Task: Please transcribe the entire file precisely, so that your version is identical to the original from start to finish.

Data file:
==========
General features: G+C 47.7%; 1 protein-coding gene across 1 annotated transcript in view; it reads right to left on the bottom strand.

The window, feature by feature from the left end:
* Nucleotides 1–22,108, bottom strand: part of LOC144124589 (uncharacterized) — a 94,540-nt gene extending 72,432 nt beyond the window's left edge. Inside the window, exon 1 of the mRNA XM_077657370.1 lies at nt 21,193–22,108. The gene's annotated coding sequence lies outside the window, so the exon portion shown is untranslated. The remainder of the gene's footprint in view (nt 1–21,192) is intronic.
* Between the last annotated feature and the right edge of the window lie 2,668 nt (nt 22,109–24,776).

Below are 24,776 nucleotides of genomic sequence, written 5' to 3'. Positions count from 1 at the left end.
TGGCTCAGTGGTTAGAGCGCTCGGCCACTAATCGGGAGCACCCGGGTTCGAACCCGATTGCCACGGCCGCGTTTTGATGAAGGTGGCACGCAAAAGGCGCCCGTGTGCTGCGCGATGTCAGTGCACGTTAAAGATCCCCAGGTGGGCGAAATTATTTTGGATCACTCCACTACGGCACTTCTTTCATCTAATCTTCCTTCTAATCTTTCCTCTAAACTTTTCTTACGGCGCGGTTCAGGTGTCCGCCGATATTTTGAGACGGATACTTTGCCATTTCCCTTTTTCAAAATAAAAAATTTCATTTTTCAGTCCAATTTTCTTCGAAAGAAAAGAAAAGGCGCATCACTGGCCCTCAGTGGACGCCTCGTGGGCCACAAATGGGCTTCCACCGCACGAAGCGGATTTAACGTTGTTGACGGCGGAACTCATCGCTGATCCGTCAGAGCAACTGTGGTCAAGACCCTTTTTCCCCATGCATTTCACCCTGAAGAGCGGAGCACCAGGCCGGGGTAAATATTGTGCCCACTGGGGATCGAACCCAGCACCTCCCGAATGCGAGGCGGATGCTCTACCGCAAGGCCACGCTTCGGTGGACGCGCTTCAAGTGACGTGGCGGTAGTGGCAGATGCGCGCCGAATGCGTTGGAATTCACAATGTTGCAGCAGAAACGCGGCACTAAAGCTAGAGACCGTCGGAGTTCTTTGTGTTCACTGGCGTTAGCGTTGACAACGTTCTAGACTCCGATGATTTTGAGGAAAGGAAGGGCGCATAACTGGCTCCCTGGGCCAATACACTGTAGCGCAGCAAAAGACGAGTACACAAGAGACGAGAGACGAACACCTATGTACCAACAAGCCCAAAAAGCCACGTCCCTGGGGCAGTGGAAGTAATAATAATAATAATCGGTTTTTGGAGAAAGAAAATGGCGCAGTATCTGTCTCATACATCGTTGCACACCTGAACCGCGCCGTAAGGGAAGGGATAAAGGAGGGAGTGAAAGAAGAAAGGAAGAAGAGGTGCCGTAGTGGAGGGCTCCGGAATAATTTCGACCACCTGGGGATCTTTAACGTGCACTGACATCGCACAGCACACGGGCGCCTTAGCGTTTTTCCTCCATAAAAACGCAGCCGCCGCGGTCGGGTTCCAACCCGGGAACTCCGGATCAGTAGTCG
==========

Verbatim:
General features: G+C 47.7%; 1 protein-coding gene across 1 annotated transcript in view; it reads right to left on the bottom strand.

The window, feature by feature from the left end:
* Nucleotides 1–22,108, bottom strand: part of LOC144124589 (uncharacterized) — a 94,540-nt gene extending 72,432 nt beyond the window's left edge. Inside the window, exon 1 of the mRNA XM_077657370.1 lies at nt 21,193–22,108. The gene's annotated coding sequence lies outside the window, so the exon portion shown is untranslated. The remainder of the gene's footprint in view (nt 1–21,192) is intronic.
* Between the last annotated feature and the right edge of the window lie 2,668 nt (nt 22,109–24,776).

Below are 24,776 nucleotides of genomic sequence, written 5' to 3'. Positions count from 1 at the left end.
TGGCTCAGTGGTTAGAGCGCTCGGCCACTAATCGGGAGCACCCGGGTTCGAACCCGATTGCCACGGCCGCGTTTTGATGAAGGTGGCACGCAAAAGGCGCCCGTGTGCTGCGCGATGTCAGTGCACGTTAAAGATCCCCAGGTGGGCGAAATTATTTTGGATCACTCCACTACGGCACTTCTTTCATCTAATCTTCCTTCTAATCTTTCCTCTAAACTTTTCTTACGGCGCGGTTCAGGTGTCCGCCGATATTTTGAGACGGATACTTTGCCATTTCCCTTTTTCAAAATAAAAAATTTCATTTTTCAGTCCAATTTTCTTCGAAAGAAAAGAAAAGGCGCATCACTGGCCCTCAGTGGACGCCTCGTGGGCCACAAATGGGCTTCCACCGCACGAAGCGGATTTAACGTTGTTGACGGCGGAACTCATCGCTGATCCGTCAGAGCAACTGTGGTCAAGACCCTTTTTCCCCATGCATTTCACCCTGAAGAGCGGAGCACCAGGCCGGGGTAAATATTGTGCCCACTGGGGATCGAACCCAGCACCTCCCGAATGCGAGGCGGATGCTCTACCGCAAGGCCACGCTTCGGTGGACGCGCTTCAAGTGACGTGGCGGTAGTGGCAGATGCGCGCCGAATGCGTTGGAATTCACAATGTTGCAGCAGAAACGCGGCACTAAAGCTAGAGACCGTCGGAGTTCTTTGTGTTCACTGGCGTTAGCGTTGACAACGTTCTAGACTCCGATGATTTTGAGGAAAGGAAGGGCGCATAACTGGCTCCCTGGGCCAATACACTGTAGCGCAGCAAAAGACGAGTACACAAGAGACGAGAGACGAACACCTATGTACCAACAAGCCCAAAAAGCCACGTCCCTGGGGCAGTGGAAGTAATAATAATAATAATCGGTTTTTGGAGAAAGAAAATGGCGCAGTATCTGTCTCATACATCGTTGCACACCTGAACCGCGCCGTAAGGGAAGGGATAAAGGAGGGAGTGAAAGAAGAAAGGAAGAAGAGGTGCCGTAGTGGAGGGCTCCGGAATAATTTCGACCACCTGGGGATCTTTAACGTGCACTGACATCGCACAGCACACGGGCGCCTTAGCGTTTTTCCTCCATAAAAACGCAGCCGCCGCGGTCGGGTTCCAACCCGGGAACTCCGGATCAGTAGTCG